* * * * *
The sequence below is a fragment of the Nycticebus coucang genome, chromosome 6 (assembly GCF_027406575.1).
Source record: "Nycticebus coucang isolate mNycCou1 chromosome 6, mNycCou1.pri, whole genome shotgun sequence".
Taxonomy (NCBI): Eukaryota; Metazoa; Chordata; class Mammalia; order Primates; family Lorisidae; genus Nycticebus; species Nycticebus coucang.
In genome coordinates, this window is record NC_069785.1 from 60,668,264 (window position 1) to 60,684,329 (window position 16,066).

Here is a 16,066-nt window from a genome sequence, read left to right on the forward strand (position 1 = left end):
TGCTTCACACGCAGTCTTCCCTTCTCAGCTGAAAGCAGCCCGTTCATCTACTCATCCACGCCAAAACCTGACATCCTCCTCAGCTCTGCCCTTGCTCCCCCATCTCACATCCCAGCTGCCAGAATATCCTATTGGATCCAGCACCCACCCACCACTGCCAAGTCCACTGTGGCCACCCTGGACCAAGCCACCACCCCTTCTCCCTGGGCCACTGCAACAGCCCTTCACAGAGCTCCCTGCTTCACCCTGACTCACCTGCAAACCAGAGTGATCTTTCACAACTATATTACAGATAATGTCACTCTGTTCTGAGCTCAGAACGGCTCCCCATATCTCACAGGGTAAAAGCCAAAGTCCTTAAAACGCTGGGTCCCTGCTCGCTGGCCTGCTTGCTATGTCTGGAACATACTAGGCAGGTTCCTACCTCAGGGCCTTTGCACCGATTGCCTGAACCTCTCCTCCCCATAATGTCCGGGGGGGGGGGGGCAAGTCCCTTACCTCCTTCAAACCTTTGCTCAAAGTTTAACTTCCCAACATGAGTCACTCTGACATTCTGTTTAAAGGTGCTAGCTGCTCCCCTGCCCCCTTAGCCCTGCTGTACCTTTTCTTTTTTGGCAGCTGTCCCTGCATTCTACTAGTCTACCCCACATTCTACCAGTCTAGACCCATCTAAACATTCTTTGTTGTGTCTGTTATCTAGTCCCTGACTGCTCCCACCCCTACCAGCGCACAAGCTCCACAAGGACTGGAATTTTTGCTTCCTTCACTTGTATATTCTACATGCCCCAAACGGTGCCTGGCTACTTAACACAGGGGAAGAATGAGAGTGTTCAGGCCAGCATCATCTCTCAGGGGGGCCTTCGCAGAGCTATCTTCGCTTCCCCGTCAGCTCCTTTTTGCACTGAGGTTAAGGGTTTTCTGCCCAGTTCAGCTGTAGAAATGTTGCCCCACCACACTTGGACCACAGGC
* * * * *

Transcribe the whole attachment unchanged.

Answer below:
The sequence below is a fragment of the Nycticebus coucang genome, chromosome 6 (assembly GCF_027406575.1).
Source record: "Nycticebus coucang isolate mNycCou1 chromosome 6, mNycCou1.pri, whole genome shotgun sequence".
Taxonomy (NCBI): Eukaryota; Metazoa; Chordata; class Mammalia; order Primates; family Lorisidae; genus Nycticebus; species Nycticebus coucang.
In genome coordinates, this window is record NC_069785.1 from 60,668,264 (window position 1) to 60,684,329 (window position 16,066).

Here is a 16,066-nt window from a genome sequence, read left to right on the forward strand (position 1 = left end):
TGCTTCACACGCAGTCTTCCCTTCTCAGCTGAAAGCAGCCCGTTCATCTACTCATCCACGCCAAAACCTGACATCCTCCTCAGCTCTGCCCTTGCTCCCCCATCTCACATCCCAGCTGCCAGAATATCCTATTGGATCCAGCACCCACCCACCACTGCCAAGTCCACTGTGGCCACCCTGGACCAAGCCACCACCCCTTCTCCCTGGGCCACTGCAACAGCCCTTCACAGAGCTCCCTGCTTCACCCTGACTCACCTGCAAACCAGAGTGATCTTTCACAACTATATTACAGATAATGTCACTCTGTTCTGAGCTCAGAACGGCTCCCCATATCTCACAGGGTAAAAGCCAAAGTCCTTAAAACGCTGGGTCCCTGCTCGCTGGCCTGCTTGCTATGTCTGGAACATACTAGGCAGGTTCCTACCTCAGGGCCTTTGCACCGATTGCCTGAACCTCTCCTCCCCATAATGTCCGGGGGGGGGGGGGCAAGTCCCTTACCTCCTTCAAACCTTTGCTCAAAGTTTAACTTCCCAACATGAGTCACTCTGACATTCTGTTTAAAGGTGCTAGCTGCTCCCCTGCCCCCTTAGCCCTGCTGTACCTTTTCTTTTTTGGCAGCTGTCCCTGCATTCTACTAGTCTACCCCACATTCTACCAGTCTAGACCCATCTAAACATTCTTTGTTGTGTCTGTTATCTAGTCCCTGACTGCTCCCACCCCTACCAGCGCACAAGCTCCACAAGGACTGGAATTTTTGCTTCCTTCACTTGTATATTCTACATGCCCCAAACGGTGCCTGGCTACTTAACACAGGGGAAGAATGAGAGTGTTCAGGCCAGCATCATCTCTCAGGGGGGCCTTCGCAGAGCTATCTTCGCTTCCCCGTCAGCTCCTTTTTGCACTGAGGTTAAGGGTTTTCTGCCCAGTTCAGCTGTAGAAATGTTGCCCCACCACACTTGGACCACAGGC